Dead Lions begins with an all too familiar sense of hopelessness, as the protagonist Dickie Bow is caught in the midst of a delayed train. Does this sound reminiscent of a recent cataclysmic storm, maybe? Perhaps your memory is simply sparked by the fact that Mick Herron’s novel has recently won the Crime Writers’ Association 2013 Goldsboro Gold Dagger award. That’s right, Dead Lions, published by Soho Press, has been stated as being the best crime novel of the Year, knocking out 9 other competitors from big publishers such as Bantam, HarperCollins and Orion.
Described as “…a well written, wickedly clever send-up of the classic British spy novel”, the book has found its niche amongst competitors by offering a darkly comical take on a “…tense, and worringly plausible [situation]”. Such a situation suggests a shadowy department of MI5, compiled of messed-up, degerate or otherwise failed security service workers, who must “face a two-fold challenge: the re-emergence of a whole history of Cold War secrets entangled with a very modern enemy and the possibility of a major terrorist attack”. With a plot like this, it’s needless to say that the tension is present, and when your hands start to sweat from the anxiety, at least the hardcover is nicely laminated to resist the water damage.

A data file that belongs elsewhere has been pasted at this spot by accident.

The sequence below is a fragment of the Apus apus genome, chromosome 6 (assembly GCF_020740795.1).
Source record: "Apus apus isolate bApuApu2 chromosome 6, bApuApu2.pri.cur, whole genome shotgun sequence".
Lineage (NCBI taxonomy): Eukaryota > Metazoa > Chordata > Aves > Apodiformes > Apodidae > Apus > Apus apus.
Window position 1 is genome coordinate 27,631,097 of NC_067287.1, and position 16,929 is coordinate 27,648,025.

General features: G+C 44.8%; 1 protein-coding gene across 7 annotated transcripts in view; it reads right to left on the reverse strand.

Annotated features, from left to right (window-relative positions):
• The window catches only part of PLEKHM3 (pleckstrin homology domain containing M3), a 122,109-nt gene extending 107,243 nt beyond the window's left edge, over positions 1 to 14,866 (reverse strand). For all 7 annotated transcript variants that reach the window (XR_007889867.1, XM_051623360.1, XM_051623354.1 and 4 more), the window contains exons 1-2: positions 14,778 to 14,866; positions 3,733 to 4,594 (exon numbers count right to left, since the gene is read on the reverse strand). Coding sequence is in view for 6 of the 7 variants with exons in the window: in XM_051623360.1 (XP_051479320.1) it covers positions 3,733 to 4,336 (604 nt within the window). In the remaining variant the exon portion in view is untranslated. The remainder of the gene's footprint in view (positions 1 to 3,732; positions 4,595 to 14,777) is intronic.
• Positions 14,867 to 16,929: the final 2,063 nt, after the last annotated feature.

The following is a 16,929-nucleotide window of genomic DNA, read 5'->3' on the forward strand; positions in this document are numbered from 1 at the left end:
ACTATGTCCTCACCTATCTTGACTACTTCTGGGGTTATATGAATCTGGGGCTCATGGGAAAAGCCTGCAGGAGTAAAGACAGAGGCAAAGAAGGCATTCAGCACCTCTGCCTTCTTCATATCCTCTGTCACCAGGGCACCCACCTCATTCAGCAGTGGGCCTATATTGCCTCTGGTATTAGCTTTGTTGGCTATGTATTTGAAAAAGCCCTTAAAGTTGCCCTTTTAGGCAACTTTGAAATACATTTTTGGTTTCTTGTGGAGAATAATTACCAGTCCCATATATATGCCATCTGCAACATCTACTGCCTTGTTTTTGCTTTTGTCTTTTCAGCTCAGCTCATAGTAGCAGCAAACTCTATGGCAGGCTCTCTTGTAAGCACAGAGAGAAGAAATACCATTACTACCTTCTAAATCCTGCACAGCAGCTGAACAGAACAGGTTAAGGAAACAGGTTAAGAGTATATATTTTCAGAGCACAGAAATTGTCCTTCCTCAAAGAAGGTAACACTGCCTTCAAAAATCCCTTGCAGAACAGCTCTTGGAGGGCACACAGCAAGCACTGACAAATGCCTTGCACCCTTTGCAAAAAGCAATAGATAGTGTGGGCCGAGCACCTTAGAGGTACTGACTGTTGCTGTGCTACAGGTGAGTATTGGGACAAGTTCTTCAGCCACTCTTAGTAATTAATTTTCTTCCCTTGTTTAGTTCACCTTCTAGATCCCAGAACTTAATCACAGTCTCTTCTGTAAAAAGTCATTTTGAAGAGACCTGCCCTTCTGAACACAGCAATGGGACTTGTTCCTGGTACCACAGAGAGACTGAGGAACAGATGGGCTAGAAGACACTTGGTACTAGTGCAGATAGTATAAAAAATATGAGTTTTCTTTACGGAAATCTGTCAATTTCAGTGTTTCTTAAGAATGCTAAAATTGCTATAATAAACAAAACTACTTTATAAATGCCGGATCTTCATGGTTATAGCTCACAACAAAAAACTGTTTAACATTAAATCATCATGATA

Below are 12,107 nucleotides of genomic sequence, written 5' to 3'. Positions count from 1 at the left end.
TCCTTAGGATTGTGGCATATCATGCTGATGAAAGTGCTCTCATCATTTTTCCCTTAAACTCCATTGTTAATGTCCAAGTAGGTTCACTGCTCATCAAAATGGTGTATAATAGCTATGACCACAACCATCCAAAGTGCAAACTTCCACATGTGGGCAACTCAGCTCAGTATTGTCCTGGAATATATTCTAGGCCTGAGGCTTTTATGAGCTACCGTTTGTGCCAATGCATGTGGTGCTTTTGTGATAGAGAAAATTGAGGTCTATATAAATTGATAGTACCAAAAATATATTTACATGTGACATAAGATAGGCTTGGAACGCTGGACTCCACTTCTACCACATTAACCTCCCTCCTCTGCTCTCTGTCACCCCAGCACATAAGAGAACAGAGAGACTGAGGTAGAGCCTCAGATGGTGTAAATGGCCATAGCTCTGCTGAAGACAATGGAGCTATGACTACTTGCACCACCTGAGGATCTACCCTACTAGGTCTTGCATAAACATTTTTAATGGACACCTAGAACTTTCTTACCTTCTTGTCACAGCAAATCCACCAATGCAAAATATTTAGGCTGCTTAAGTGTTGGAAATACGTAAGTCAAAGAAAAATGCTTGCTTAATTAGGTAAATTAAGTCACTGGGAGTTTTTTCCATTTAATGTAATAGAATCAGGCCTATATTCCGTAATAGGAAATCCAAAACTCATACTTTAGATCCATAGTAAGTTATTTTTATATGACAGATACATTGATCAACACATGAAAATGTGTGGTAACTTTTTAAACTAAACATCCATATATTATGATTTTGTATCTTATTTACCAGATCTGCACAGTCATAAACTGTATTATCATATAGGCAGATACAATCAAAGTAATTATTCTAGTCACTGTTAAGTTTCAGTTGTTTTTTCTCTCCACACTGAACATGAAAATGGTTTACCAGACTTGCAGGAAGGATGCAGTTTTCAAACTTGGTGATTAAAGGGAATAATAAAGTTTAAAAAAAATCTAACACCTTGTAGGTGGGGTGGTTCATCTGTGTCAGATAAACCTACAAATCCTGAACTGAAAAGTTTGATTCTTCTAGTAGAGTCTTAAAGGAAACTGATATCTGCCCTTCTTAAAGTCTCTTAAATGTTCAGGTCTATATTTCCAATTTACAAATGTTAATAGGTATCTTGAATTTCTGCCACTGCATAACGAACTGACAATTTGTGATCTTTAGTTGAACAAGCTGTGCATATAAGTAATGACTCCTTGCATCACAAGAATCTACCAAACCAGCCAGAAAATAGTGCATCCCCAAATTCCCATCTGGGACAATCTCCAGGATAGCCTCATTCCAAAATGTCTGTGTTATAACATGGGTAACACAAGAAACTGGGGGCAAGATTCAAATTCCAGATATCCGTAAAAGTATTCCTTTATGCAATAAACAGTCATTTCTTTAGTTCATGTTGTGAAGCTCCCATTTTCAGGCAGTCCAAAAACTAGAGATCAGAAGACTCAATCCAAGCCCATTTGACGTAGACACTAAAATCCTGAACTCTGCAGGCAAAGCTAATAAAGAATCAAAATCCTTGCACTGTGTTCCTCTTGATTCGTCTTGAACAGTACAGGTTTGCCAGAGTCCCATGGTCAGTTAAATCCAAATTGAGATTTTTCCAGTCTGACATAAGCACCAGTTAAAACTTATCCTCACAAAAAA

Jokes aside, the award is a serious deal, and avid crime readers should certainly keep one eye open for Herron. His writing is highly reminiscent of John le Carré, or Len Deighton, author of The IPCRESS File (HarperCollins, 2009), meaning he’s got high stakes in the crime novel genre. Previous winners of the CWA awards have gone on to become established crime writers such as Andrew Taylor, Patricia Cornwell, Minette Waters and Dan Fesperman, and with 58 years of experience giving out these awards, the CWA certainly knows what to look out for.
Should Dead Lions suit your fancy, you may be interested in starting off with Slow Horses (Soho Constable, 2010), the first novel in the River Cartwright series, which was shortlisted for 2010’s Ian Fleming Steel Dagger award. Publisher’s Weekly described it as “[A] masterful thriller. . . The intricate plot, coupled with Herron’s breezy writing style, results in superior entertainment that makes most other novels of suspense appear dull and slow-witted by comparison”. And if you’ve already devoured the contents of both of these books, you’ll be pleased to know that more titles in the series are expected to follow.
Those that can’t wait to feast on this crime novel delicacy can find the hardcover in our online store for £18.99, while the paperback version, published by Soho Press, is expected to hit shelves in 2014.
Available now from Turnaround:
h/c 348pp £18.99
p/b 348pp £8.99